Mark Buehrle, Jesse Crain, Jason Frasor, Will Ohman and Sergio Santos all worked during Wednesday's 8-4 victory over the Indians, but no Cleveland hitters were plunked.
Guillen certainly is not afraid to call for an opposing player to be hit if he senses intent against his charges, and he's even less fearful to talk about it after the fact. But when questioned on Wednesday, he chalked it up to youthful wildness.
"You see Ubaldo [Jimenez] doing that or one of those guys, then it's, 'Hey, wait a minute,'" Guillen said. "When you see kids out there throwing balls inside, you can't tell people they are headhunters. I played this game and I've been in this game for a little while. You know when it's on purpose."
As for Chris Sale, who finished the game in the bottom of the ninth, he admitted to being more concerned about protecting the one-run lead.
"I really don't do too well in situations like that," said an honest Sale. "I've got a job to do. It's a one-run ballgame. Obviously, we don't like our guys going down like that, but the last thing you need to do is be stupid."
Konerko, Pierre sit; Quentin, Castro doubtful
CLEVELAND -- White Sox manager Ozzie Guillen gave Juan Pierre and Paul Konerko a night off Wednesday against the Indians and right-hander Ubaldo Jimenez. Guillen wanted to give Konerko a game off during Tuesday's doubleheader, but it wouldn't have been a true break for the first baseman and captain.
Konerko sits five games away from playing in 2,000 during his illustrious career.
It's uncertain whether right fielder Carlos Quentin will play again this season. Quentin sprained the AC joint in his left shoulder making a diving catch in the first inning of an Aug. 20 game against Texas, and has just two at-bats since.
Catcher Ramon Castro is taking batting practice with the White Sox, and his broken right hand has healed nicely, according to the veteran. He might play in the season's last week, but if he doesn't, Castro's goal is to play one month in winter ball to get ready for 2012.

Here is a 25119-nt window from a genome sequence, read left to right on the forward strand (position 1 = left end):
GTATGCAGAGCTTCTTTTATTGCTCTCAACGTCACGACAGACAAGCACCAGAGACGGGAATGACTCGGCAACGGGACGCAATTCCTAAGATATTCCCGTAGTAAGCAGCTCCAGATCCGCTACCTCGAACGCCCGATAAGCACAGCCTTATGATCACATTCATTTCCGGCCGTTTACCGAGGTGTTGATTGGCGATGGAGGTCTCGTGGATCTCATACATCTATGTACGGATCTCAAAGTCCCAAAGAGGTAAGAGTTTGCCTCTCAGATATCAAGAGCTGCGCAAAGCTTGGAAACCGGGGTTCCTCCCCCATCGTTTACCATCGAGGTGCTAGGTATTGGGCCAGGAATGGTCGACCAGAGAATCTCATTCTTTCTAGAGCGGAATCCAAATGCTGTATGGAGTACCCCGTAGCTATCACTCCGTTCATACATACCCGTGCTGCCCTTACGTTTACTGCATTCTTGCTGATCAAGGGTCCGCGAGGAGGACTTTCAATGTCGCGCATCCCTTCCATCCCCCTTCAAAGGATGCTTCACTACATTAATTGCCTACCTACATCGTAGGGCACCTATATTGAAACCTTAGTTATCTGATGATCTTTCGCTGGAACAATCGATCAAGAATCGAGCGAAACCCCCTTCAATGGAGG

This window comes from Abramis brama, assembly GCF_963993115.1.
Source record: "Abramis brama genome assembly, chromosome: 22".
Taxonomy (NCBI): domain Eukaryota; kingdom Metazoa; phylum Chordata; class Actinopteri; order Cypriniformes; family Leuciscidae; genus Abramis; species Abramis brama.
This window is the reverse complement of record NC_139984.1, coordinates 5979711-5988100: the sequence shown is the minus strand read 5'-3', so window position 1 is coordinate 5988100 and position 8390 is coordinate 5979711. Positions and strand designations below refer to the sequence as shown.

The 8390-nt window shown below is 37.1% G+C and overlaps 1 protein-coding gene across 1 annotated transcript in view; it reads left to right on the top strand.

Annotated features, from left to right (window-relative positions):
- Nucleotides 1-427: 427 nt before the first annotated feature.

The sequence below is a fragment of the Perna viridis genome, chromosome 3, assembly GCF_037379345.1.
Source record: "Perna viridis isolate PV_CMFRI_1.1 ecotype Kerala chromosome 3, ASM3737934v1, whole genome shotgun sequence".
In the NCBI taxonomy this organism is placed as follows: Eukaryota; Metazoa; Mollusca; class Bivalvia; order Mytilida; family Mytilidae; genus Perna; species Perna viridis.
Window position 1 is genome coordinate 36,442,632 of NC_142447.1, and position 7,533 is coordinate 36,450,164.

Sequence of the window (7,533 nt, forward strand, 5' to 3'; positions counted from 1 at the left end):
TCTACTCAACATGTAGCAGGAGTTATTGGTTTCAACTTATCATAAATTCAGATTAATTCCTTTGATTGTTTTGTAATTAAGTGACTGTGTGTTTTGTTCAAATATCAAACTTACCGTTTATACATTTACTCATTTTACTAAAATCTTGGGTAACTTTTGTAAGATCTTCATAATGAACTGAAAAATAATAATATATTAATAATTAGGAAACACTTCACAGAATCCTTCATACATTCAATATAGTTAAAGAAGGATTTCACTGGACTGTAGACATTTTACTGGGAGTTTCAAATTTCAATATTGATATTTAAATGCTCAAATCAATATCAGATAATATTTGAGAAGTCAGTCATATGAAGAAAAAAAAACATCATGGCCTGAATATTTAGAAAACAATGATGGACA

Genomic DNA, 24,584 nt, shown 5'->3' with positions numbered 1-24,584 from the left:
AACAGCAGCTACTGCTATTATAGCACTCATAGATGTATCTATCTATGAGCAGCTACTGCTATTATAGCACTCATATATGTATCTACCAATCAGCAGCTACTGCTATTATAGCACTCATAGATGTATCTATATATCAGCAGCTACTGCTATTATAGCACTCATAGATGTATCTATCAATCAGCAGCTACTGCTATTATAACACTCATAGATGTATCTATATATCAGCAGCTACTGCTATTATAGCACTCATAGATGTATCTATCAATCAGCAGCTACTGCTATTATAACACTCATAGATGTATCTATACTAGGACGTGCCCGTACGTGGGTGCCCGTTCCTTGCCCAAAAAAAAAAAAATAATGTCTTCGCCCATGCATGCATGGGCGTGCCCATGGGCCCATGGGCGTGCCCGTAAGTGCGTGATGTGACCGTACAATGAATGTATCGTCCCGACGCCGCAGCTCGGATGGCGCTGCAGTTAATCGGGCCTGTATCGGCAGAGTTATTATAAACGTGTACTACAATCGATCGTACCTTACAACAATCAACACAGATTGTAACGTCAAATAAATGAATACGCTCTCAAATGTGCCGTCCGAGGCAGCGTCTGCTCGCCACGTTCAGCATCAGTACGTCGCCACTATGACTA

"I might give him one at-bat and see what happens," said Guillen of Castro. "Right now, he's not in the plans."
Vizquel states desire to return in '12
CLEVELAND -- Omar Vizquel has made it clear that he intends to play at age 45.
"I already made up my mind that I'm coming back," the White Sox infielder said of his 2012 plans.
Whether his friend and former teammate Jim Thome returns has yet to be decided. But Vizquel sounded as if he'd like to see more from the slugger.
"He's just an amazing human being," said Vizquel of Thome, now with the Indians. "I'm so glad he's still around. He's a guy who has been so honest and truthful to the game. He's the image people want to follow. He keeps out of trouble, and he really cares when he asks how you're doing. You can tell the guy means it."
Third to first
Brent Morel has seven homers and 17 RBIs in his last 22 games after going deep during Wednesday's 8-4 victory over the Indians. Alexei Ramirez and A.J. Pierzynski both extended their hitting streaks to eight games on Wednesday. The White Sox have an 11-6 mark against the Indians, a 6-2 record at Progressive Field and a 43-37 ledger overall on the road. Reliever Jesse Crain has set a career high with 22 holds.